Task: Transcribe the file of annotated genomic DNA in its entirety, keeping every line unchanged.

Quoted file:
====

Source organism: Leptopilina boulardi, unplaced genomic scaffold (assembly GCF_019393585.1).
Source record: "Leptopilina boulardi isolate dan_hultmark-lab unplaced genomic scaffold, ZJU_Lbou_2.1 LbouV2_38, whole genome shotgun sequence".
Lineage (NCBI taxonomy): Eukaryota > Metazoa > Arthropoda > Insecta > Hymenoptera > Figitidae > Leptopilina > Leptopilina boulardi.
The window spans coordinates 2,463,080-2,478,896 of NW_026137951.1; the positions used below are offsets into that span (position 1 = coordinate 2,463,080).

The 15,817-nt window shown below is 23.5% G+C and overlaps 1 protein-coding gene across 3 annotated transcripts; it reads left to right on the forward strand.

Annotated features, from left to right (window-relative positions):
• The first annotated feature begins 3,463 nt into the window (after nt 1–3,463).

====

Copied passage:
Source organism: Leptopilina boulardi, unplaced genomic scaffold (assembly GCF_019393585.1).
Source record: "Leptopilina boulardi isolate dan_hultmark-lab unplaced genomic scaffold, ZJU_Lbou_2.1 LbouV2_38, whole genome shotgun sequence".
Lineage (NCBI taxonomy): Eukaryota > Metazoa > Arthropoda > Insecta > Hymenoptera > Figitidae > Leptopilina > Leptopilina boulardi.
The window spans coordinates 2,463,080-2,478,896 of NW_026137951.1; the positions used below are offsets into that span (position 1 = coordinate 2,463,080).

The 15,817-nt window shown below is 23.5% G+C and overlaps 1 protein-coding gene across 3 annotated transcripts; it reads left to right on the forward strand.

Annotated features, from left to right (window-relative positions):
• The first annotated feature begins 3,463 nt into the window (after nt 1–3,463).